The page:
Rose, Margaret. (2009). Extraordinary Pasts: Steampunk as a Mode of Historical Representation. Journal of the Fantastic in the Arts, 20(3), pp. 319-333.
Rose’s article defends steampunk against accusations that fiction that plays games with history undermines “the idea of the reality of the past” (p. 322). In particular, she looks at the ways in which steampunk evokes and questions the events of the past in order to criticize and challenge the assumptions of the present.
Although she’s defending steampunk against what she argues are unfair assumptions about the genre based on only one novel, The Difference Engine, her article in turn uses only one steampunk anthology, Extraordinary Engines, as the case study from which she makes her generalizations. Nevertheless, she offers a good description of how alternate-history steampunk evokes and uses the genre, and writers interested in steampunk may find her analysis useful as a “how-to” guide. Her article doesn’t address fantasy steampunk, steampunk romance, or lighter “gaslamp” fiction, however. Moreover, perhaps due to the limits of the source material, it doesn’t address well some of steampunk's contemporary concerns, such as challenging historical representations of race, sexuality, non-Western cultures, and non-Christian religions. Academics interested in expanding on her work may wish to look at a broader selection of steampunk, to look specifically at steampunk fantasy, and/or to address some of the other historical/cultural concerns of the genre.
Fiction that replaces the “facts” of real history with an inaccurate, fantastic, or shallow reinterpretation of the past has been criticized as distorting our understanding of real history. However, we can’t actually live the past; we can only grasp it through a series of representations, and representations will always be distorted and incomplete. After all, even our own memories are too-often-inaccurate representations of our personal pasts. Steampunk presents stories that are set in a past that is often historically accurate in many small details but is ultimately distorted by the presence of technologies that have changed or will change the course of that history.
Rose sets out, with examples and discussion, a variety of ways in which steampunk evokes a sense of the past for the reader:
(1) By using archaic terms, diction, spelling, and/or capitalization
(2) By making early reference within a story to to steam-powered technologies, whether historically accurate, anachronistic, or fantastic
(3) By including a significant amount of (often obscure) historical detail
(4) By incorporating real historical figures into the story
(5) By imitating the tropes of actual Victorian writing, such as providing Dickensian descriptions of poverty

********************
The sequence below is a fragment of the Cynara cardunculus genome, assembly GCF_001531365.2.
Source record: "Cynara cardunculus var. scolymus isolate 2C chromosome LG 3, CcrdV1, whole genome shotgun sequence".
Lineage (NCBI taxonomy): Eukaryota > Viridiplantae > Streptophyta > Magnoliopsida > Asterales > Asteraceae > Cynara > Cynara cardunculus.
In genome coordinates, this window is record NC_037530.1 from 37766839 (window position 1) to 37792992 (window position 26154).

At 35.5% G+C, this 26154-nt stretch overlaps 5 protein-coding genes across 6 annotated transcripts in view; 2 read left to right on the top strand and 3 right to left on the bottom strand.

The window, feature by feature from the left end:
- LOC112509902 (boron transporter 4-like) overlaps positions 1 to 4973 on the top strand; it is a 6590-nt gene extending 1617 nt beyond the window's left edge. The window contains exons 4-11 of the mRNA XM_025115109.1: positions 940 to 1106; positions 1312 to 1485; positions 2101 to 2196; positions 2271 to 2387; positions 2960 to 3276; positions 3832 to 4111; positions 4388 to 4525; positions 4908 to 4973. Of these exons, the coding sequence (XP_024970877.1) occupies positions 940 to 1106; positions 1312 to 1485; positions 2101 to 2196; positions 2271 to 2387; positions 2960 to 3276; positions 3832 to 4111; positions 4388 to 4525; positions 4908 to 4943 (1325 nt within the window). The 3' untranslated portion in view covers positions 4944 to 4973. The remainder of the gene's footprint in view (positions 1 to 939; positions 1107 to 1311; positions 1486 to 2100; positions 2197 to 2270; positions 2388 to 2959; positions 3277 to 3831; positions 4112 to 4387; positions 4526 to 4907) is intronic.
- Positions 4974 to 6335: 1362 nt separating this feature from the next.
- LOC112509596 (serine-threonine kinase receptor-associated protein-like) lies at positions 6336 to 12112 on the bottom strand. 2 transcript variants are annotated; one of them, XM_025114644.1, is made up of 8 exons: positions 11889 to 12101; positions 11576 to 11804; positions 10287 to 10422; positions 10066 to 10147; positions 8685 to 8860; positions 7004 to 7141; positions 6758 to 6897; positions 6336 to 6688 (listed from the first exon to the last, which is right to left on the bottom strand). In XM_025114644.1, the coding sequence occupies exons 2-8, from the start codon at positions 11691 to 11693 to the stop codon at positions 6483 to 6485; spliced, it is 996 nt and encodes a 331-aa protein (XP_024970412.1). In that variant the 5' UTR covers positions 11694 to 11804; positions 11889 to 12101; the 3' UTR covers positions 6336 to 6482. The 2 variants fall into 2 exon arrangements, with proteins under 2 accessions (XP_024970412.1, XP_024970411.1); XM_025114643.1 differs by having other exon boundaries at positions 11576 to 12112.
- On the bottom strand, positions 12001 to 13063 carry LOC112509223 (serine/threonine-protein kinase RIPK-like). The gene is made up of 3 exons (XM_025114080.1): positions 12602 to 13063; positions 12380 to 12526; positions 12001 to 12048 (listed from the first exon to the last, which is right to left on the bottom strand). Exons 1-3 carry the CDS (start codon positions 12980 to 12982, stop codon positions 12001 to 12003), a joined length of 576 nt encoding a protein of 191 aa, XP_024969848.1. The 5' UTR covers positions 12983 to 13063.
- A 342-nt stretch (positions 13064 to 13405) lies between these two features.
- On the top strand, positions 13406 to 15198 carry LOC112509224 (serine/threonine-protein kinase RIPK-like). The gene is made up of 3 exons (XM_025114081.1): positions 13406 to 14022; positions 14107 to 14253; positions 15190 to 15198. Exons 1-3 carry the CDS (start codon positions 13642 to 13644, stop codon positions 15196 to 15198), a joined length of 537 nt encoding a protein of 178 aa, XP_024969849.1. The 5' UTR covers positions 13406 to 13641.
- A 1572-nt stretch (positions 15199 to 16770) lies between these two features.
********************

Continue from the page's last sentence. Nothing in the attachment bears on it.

(6) By referring to “obsolete settings and social forms” (p. 327), such as gentlemen's clubs and ladies' societies
(7) By using “markers of cultural change,” such as making reference to sexist, racist, or classist assumptions that would have existed in that historical period.
These historical details, Rose says, are used
to train steampunk readers to practice what historians call “microhistory.” That is, to look for historical truth in the interconnections between minute events and minor players acting as individuals within, and being shaped by, larger historical forces, especially when such a practice can challenge or revise our existing sense of the grander historical narrative. (p. 325)
If you're a writer, read that quote again, slowly. It's a well-worded description of the social and political insights steampunk fiction — perhaps any historical fiction — may offer a reader. The use of steampunk fiction to analyze and criticize contemporary society is what I’d call its -punk aspect; the critical, skeptical, iconoclastic stance I'd expect from anything with "punk" in its name.
Of course, this emphasis on historical forces assumes that one is writing or reading an alternate-history steampunk novel, and not all steampunk falls into this category. My own Clockwork Heart novel, for example, was a steampunk fantasy, and although Ondinium was loosely based on London, the setting was also strongly influenced by a variety of Asian cultures and beliefs. Nevertheless, even fantasy fiction can challenge readers' understanding of society, not so much by questioning existing history and culture as by imagining completely new histories and cultures that contrast with our own.